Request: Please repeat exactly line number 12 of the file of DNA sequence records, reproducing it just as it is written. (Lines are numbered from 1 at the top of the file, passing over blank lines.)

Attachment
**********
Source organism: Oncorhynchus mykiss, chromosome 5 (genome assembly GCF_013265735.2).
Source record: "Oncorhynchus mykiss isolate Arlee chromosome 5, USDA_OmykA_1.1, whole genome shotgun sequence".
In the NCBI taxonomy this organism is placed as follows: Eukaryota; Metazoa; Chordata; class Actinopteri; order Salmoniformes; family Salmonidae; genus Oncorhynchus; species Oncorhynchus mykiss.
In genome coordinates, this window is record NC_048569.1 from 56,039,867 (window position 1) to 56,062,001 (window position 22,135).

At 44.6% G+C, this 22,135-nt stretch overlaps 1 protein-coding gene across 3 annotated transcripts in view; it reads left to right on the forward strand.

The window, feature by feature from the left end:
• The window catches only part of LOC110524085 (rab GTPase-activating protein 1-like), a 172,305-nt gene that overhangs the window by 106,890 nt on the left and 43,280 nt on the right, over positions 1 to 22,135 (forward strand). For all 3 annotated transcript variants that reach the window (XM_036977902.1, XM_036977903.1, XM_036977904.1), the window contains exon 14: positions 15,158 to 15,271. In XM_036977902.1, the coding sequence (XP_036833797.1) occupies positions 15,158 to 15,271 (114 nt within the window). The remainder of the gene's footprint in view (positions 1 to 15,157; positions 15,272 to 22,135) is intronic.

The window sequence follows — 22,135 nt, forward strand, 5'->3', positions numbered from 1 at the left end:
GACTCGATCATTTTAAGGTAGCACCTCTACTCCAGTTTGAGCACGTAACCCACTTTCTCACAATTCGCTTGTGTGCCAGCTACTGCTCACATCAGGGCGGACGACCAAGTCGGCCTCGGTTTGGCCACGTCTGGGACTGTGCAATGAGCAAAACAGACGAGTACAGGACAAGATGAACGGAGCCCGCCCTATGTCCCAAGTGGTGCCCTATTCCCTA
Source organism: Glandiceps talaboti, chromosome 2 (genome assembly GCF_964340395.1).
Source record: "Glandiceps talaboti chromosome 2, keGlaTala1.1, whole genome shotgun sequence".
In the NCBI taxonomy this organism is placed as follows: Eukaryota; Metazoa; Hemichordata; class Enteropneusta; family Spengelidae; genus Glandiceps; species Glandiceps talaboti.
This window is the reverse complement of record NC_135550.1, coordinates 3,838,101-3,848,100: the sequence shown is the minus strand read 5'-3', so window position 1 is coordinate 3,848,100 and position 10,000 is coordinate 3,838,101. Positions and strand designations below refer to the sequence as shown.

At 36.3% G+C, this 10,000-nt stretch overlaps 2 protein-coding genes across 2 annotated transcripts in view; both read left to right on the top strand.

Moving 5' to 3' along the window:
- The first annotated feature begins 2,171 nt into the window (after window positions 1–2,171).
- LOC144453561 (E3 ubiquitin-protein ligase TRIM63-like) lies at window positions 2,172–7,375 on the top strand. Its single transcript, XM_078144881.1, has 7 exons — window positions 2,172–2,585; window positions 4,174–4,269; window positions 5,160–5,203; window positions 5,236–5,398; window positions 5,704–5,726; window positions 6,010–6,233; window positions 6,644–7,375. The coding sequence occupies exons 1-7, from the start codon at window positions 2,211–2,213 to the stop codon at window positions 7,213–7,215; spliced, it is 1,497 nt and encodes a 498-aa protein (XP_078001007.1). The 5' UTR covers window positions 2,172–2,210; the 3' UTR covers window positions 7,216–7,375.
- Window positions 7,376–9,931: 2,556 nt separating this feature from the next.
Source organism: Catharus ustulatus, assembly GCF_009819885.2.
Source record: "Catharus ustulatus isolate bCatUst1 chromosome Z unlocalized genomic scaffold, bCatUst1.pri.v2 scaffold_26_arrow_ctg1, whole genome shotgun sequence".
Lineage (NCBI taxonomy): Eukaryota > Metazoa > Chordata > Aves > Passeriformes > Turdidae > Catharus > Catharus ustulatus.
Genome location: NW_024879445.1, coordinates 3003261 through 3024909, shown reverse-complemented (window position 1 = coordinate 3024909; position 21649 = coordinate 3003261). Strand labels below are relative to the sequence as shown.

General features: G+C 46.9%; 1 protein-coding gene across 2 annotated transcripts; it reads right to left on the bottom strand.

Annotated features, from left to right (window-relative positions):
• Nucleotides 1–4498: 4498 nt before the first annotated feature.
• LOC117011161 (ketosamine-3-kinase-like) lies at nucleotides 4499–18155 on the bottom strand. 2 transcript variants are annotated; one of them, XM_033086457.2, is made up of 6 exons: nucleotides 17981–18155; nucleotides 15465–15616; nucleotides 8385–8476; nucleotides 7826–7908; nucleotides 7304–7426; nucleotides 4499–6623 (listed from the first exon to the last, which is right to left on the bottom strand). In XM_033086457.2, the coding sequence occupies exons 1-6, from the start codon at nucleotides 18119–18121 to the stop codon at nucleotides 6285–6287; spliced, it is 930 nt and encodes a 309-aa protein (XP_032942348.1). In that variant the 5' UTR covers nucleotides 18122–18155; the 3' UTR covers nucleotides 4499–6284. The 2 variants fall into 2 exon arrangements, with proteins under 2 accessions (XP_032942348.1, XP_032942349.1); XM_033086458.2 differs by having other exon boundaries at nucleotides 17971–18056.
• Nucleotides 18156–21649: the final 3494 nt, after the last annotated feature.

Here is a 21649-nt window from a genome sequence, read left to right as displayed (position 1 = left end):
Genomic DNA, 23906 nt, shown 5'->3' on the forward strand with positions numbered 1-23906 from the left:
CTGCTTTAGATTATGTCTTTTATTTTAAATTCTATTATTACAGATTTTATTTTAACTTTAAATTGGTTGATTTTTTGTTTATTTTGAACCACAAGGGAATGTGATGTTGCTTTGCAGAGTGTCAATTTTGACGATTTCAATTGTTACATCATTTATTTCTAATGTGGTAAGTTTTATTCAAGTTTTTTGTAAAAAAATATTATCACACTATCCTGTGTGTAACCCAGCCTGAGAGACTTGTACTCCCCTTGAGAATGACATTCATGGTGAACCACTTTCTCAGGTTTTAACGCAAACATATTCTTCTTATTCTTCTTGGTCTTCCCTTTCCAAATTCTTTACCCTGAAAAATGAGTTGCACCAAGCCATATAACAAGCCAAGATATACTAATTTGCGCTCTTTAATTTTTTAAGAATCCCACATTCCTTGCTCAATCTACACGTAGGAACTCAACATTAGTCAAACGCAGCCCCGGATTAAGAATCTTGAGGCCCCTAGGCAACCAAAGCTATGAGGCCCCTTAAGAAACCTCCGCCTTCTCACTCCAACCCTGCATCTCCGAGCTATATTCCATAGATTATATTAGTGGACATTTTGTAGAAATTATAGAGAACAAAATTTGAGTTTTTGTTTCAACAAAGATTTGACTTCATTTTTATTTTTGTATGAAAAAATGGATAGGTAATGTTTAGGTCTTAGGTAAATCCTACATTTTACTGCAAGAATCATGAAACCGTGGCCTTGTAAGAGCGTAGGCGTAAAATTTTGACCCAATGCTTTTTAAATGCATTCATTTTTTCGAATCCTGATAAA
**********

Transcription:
In the NCBI taxonomy this organism is placed as follows: Eukaryota; Metazoa; Hemichordata; class Enteropneusta; family Spengelidae; genus Glandiceps; species Glandiceps talaboti.